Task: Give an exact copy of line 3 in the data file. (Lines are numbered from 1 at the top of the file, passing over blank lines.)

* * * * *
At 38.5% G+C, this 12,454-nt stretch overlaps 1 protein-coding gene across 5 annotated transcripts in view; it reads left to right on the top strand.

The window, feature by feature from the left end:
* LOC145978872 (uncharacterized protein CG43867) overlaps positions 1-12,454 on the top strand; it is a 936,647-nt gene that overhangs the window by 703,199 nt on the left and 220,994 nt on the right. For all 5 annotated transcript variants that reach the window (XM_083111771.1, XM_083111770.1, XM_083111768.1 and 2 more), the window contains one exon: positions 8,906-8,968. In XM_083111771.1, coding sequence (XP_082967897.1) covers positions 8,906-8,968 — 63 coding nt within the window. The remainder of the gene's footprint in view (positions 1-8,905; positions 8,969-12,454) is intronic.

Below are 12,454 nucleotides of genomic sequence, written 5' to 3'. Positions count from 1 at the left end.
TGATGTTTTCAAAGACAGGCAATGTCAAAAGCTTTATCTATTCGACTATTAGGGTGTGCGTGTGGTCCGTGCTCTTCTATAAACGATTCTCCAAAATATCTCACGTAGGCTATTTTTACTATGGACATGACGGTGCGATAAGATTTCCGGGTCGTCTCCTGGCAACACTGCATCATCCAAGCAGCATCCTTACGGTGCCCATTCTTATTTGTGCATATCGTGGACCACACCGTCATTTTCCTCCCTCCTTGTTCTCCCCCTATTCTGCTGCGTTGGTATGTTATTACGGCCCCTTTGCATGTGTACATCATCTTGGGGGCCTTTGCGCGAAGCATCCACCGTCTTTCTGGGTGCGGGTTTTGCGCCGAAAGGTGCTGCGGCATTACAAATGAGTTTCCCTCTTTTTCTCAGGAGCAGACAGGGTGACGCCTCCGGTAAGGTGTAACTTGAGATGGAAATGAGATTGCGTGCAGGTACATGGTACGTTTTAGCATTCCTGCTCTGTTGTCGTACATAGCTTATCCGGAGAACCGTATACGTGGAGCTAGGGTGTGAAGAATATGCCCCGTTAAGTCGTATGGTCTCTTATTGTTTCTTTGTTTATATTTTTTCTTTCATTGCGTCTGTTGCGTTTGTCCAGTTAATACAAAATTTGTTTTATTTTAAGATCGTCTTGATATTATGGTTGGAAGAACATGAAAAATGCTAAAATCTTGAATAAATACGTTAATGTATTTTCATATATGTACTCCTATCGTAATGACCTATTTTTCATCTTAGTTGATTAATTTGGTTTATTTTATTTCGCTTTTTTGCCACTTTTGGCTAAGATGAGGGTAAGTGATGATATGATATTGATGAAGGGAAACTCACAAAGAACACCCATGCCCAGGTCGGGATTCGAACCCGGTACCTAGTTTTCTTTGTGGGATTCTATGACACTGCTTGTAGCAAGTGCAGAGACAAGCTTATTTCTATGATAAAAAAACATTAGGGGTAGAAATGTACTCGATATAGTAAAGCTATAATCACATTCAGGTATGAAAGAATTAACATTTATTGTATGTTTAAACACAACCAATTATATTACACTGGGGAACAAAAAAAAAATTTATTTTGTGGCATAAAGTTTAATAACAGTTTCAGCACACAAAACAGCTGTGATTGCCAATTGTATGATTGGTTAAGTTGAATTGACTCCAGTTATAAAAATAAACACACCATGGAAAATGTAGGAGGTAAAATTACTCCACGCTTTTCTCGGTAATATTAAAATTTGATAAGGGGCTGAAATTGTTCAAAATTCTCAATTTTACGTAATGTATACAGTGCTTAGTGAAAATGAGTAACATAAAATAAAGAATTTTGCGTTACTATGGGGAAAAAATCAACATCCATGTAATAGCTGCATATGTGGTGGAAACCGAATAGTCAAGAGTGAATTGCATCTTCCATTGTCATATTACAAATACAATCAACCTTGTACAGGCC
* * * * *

* LOC145978872 (uncharacterized protein CG43867) overlaps positions 1-12,454 on the top strand; it is a 936,647-nt gene that overhangs the window by 703,199 nt on the left and 220,994 nt on the right. For all 5 annotated transcript variants that reach the window (XM_083111771.1, XM_083111770.1, XM_083111768.1 and 2 more), the window contains one exon: positions 8,906-8,968. In XM_083111771.1, coding sequence (XP_082967897.1) covers positions 8,906-8,968 — 63 coding nt within the window. The remainder of the gene's footprint in view (positions 1-8,905; positions 8,969-12,454) is intronic.